World Musics [MUSC 289]
From the Calendar: An introduction to the study of music in culture, based on world music traditions. The course focuses on a selection of Native North American, African, European, Eastern and Middle Eastern, as well as other musical contexts. LEARNING HOURS: 112 (36L;24O;52P)
● World Musics is also offered online
Detailed Course Description:
The human process of music-making is found all over the world and can form a crucial part of both our most profound experiences and our most playful moments. It is a global phenomenon, a human universal, yet offers an immense diversity of expressive experience. Much more than a combination of sounds, music gives us a glimpse into worldviews that can be quite different from our own and offers examples of globalized interaction through fusions and cross-overs. Through a series of geographical case-studies, this course will explore the variety and the universals of the world of music, and seek to achieve the following objectives:
- ✔︎ To familiarize students with the features of various music systems
- ✔︎ To introduce issues of musical universality and diversity, social function, continuity and change, and other questions of musical meaning
- ✔︎ To offer students some ways of appreciating and understanding some of the wonderful musics the world has to offer
This material will be taught through readings, lectures, in-class discussions and activities, and in-class guests when possible, and will be assessed through short multiple choice quizzes, a mid-term test, on-line discussions, a short written assignment, and a final exam.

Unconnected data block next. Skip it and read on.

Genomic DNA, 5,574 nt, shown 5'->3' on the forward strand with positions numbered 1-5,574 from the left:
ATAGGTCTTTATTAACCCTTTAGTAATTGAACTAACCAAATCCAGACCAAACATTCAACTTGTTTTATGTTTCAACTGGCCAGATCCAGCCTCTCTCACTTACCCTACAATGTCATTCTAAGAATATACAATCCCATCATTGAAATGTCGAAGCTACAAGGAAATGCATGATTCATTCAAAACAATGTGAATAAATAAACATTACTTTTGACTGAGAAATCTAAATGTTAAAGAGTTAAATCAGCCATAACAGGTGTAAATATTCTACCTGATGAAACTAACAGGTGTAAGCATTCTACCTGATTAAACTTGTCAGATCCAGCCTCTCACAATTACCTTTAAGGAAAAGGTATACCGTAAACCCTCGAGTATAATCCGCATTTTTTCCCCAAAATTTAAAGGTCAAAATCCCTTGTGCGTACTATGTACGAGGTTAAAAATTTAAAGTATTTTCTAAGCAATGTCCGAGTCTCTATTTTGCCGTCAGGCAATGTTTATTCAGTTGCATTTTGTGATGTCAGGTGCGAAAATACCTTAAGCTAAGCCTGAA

About the Instructor:
Dr. Margaret Walker served as the Director of the School of Music between 2010 and 2015, and was instrumental in the creation of the new School of Drama and Music. She is a member of the Kingston Symphony Association Board of Directors, Secretary of the Canadian University Music Society Executive Board, and regularly serves as a peer reviewer and conference program committee member.
Dr. Walker is a graduate of the University of Toronto (Musicology/Ethnomusicology) and the Royal Conservatory of Music Professional School (Piano Performance and Pedagogy) and she joined the School of Music at Queen’s in 2006. Her teaching and research cross disciplinary boundaries, and include ethnomusicology, historical musicology, historiography, music teaching and learning, and dance studies.
For more information about the professor, click here to read her full bio.